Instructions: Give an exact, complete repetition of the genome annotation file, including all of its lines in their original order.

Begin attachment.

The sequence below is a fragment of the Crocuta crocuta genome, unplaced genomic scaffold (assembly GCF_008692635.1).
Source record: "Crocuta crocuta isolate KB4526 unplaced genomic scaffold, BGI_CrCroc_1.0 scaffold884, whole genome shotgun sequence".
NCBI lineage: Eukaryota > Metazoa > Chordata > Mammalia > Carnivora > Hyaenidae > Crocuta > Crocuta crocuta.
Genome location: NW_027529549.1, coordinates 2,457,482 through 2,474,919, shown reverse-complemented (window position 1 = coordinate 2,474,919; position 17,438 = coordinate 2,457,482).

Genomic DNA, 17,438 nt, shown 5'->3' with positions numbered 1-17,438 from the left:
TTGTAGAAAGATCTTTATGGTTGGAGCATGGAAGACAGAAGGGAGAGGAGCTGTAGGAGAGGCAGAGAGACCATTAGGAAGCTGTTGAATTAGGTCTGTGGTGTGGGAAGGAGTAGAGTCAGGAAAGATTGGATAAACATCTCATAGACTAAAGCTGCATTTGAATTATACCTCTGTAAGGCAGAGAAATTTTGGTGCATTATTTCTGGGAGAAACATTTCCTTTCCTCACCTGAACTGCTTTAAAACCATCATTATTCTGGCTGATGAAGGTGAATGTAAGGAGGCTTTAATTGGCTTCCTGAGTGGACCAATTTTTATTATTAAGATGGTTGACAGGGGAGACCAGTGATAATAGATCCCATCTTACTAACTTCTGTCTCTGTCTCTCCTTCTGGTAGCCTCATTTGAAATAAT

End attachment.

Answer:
The sequence below is a fragment of the Crocuta crocuta genome, unplaced genomic scaffold (assembly GCF_008692635.1).
Source record: "Crocuta crocuta isolate KB4526 unplaced genomic scaffold, BGI_CrCroc_1.0 scaffold884, whole genome shotgun sequence".
NCBI lineage: Eukaryota > Metazoa > Chordata > Mammalia > Carnivora > Hyaenidae > Crocuta > Crocuta crocuta.
Genome location: NW_027529549.1, coordinates 2,457,482 through 2,474,919, shown reverse-complemented (window position 1 = coordinate 2,474,919; position 17,438 = coordinate 2,457,482).

Genomic DNA, 17,438 nt, shown 5'->3' with positions numbered 1-17,438 from the left:
TTGTAGAAAGATCTTTATGGTTGGAGCATGGAAGACAGAAGGGAGAGGAGCTGTAGGAGAGGCAGAGAGACCATTAGGAAGCTGTTGAATTAGGTCTGTGGTGTGGGAAGGAGTAGAGTCAGGAAAGATTGGATAAACATCTCATAGACTAAAGCTGCATTTGAATTATACCTCTGTAAGGCAGAGAAATTTTGGTGCATTATTTCTGGGAGAAACATTTCCTTTCCTCACCTGAACTGCTTTAAAACCATCATTATTCTGGCTGATGAAGGTGAATGTAAGGAGGCTTTAATTGGCTTCCTGAGTGGACCAATTTTTATTATTAAGATGGTTGACAGGGGAGACCAGTGATAATAGATCCCATCTTACTAACTTCTGTCTCTGTCTCTCCTTCTGGTAGCCTCATTTGAAATAAT